12 common concerns about homeschooling, and a request for advice
The whole idea of homeschooling used to be utterly unappealing and baffling to me, but after getting to know a lot of homeschooling families as well as researching the subject for three years now, my husband and I have come to believe that some sort of home-based education (which might include co-ops, online classes, occasional classes at outside institutions, etc.) is the best option for our family. The details of how we arrived at that conclusion are the subject of another post, but I listed some resources that I found compelling at the bottom of this post in case anyone’s interested.
Anyway, I do have days (like, uhh, today, for example) where the ratio of household chaos to my energy level is so high that I think in exasperation, “What was I thinking? There is NO WAY I could EVER homeschool!” Based on the number of emails I get on this subject, I know that I’m not the only parent who feels this way: I want to homeschool but, gosh, how could I possibly do it?
I decided to put together a collection of the most common concerns I hear, and put them out there to get advice and encouragement from experienced homeschoolers. When I talk to other parents who are considering going this route, these are the most frequent worries I hear discussed:
- “I worry about getting physically and mentally overwhelmed — I find motherhood hard enough without the responsibility of being primary educator of my children. Is there any way to both homeschool and make sure I get the breaks that I need?”
- “My kids are already in school. I worry that they’ll balk at the idea of doing school in the house.”
- “I have babies/toddlers around and will probably have more in the future. How can I make sure the older kids get a good education with little ones underfoot?”
- “I’m not particularly good at math [or other subject], and I worry that my children’s education would suffer in that area.”
- “There are so many curricula out there! I have no idea how to find one that’s right for us.”
- “Our families are adamantly opposed to the idea of homeschooling and would put a ton of pressure on us not to do it, which would be distracting and demoralizing.”
- “I worry that my children won’t respect me as a teacher and/or won’t strive to succeed they way they would with the external approval that comes with traditional schools.”
- “I don’t worry about giving my young children a good education, but what about when you get to the high school level? I don’t see how I could provide the same quality of education as, say, an AP-level class at a good public high school.”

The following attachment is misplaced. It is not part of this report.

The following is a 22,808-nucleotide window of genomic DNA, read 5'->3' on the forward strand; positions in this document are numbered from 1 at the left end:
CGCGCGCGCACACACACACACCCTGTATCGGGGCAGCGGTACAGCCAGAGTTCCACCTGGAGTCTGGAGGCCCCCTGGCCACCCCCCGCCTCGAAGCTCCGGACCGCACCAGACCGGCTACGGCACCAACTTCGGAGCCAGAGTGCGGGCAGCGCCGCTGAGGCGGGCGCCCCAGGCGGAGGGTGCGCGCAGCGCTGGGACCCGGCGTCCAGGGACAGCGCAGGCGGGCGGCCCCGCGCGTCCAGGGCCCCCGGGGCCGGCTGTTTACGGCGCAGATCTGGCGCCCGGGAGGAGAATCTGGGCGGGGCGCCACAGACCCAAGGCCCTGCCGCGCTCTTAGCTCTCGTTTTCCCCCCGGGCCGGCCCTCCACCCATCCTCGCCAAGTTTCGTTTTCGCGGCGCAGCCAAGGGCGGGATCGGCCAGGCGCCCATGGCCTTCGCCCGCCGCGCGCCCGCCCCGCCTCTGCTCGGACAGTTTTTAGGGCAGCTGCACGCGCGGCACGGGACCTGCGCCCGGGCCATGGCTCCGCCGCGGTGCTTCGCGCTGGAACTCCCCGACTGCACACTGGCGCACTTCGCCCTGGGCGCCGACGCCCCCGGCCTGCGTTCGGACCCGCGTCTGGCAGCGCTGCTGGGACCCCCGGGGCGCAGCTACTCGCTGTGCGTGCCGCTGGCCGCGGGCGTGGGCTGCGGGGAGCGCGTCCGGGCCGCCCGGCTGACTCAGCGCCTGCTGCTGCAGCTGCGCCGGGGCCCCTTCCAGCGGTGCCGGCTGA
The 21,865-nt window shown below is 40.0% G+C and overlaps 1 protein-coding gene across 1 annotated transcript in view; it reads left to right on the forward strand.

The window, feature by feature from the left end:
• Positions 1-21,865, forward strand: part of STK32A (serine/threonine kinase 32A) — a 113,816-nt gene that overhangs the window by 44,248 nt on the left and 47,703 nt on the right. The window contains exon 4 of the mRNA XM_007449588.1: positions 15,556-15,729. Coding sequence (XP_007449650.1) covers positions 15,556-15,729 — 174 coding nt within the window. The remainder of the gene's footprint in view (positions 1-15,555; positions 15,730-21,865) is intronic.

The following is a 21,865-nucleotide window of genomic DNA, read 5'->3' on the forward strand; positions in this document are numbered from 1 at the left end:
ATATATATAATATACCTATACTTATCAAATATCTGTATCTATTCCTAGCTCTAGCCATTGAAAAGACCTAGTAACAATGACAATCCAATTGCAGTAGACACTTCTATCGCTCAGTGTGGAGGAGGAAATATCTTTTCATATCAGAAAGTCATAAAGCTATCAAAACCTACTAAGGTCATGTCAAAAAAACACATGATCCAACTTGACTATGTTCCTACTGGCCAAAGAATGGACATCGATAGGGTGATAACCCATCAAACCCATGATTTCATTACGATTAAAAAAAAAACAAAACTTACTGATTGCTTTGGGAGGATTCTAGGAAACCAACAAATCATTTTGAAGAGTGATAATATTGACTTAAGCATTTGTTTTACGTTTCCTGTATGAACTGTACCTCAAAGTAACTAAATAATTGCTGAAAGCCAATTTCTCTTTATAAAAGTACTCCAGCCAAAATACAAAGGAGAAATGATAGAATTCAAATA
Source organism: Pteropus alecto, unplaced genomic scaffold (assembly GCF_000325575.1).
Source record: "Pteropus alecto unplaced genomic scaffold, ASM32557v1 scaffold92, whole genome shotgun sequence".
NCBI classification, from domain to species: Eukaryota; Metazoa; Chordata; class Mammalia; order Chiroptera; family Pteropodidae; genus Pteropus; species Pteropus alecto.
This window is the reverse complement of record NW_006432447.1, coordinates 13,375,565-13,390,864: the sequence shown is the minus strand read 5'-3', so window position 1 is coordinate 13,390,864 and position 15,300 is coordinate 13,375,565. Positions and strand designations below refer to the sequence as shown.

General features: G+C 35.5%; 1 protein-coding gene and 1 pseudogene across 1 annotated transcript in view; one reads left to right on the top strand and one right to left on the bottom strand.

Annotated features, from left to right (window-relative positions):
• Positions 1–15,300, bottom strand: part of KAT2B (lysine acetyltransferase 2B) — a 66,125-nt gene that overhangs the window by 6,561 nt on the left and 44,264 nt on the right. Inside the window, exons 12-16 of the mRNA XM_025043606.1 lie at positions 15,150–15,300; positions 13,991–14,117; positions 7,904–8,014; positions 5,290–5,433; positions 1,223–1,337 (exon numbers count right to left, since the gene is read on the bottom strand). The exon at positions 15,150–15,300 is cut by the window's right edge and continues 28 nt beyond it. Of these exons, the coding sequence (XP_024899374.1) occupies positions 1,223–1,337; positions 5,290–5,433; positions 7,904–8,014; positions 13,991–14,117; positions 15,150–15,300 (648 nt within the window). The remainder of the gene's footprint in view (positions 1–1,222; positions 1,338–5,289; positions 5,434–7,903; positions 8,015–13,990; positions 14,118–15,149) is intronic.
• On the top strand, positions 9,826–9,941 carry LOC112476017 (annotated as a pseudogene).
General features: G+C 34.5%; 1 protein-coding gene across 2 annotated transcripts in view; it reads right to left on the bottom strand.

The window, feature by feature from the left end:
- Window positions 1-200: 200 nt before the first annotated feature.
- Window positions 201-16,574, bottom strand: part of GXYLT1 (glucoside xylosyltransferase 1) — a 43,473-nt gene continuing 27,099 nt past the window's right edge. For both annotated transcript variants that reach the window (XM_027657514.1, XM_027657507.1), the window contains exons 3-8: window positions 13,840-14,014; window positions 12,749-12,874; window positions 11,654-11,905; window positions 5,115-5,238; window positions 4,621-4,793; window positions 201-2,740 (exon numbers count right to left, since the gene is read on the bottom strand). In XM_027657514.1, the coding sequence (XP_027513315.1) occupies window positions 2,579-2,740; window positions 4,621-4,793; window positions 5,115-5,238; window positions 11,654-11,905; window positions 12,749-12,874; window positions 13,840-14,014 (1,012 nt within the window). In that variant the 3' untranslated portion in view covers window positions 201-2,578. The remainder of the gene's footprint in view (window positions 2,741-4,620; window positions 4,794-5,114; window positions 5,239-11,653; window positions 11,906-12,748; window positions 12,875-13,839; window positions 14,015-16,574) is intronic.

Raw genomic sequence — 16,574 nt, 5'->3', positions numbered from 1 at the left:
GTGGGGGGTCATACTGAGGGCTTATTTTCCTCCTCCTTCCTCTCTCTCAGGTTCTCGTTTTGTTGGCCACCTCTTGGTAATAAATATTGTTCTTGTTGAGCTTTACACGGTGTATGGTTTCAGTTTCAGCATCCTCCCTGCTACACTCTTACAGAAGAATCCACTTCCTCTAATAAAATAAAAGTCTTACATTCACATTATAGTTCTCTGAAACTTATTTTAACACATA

- “I’m naturally disorganized and scattered. I worry that my children would have zero structure in their lives and/or that I wouldn’t be able to keep on top of everything.”
- “I worry that my kids won’t have any friends” or “I don’t have a large family; I’m concerned that my child/children wouldn’t get enough interaction with other kids.”
- “We have a small house that’s already cramped. I can’t figure out how we’d even make space to homeschool, and feel like we’d all go stircrazy being in the house all day, every day.”
- “Money is tight — I worry that buying all the curricula, books, supplies, etc. for all the kids would break the bank.”
If any experienced homeschooling parents have shared any of these worries and found ways to overcome them, we’d love to hear about it! (I don’t expect that any one commenter would feel up to tackling all of these — I’m thinking that people could just write in and address whichever concerns they most relate to.)
Also, I want to clarify that the point of this post is not to suggest that homeschooling is right for every family or that it’s “wrong” not to go this route. I hope that this discussion will simply be one of friendly encouragement for people who have discerned that this is the right path for their family but feel overwhelmed by what all it involves. I look forward to reading your comments!
- Ann Voskamp had some lovely thoughts here about the pros and cons of homeschooling, as well as how and why her family went that route
- The Philosopher Mom’s “Why I homeschool” post has some great food for thought
- Schooling at Home by Sally Thomas is one of the best articles I’ve ever read on this subject
- This post has an excerpt from an interesting study about homeschooling and socialization
- This post about how to get started homeschooling has a wealth of information — a must-read for anyone about to take the leap
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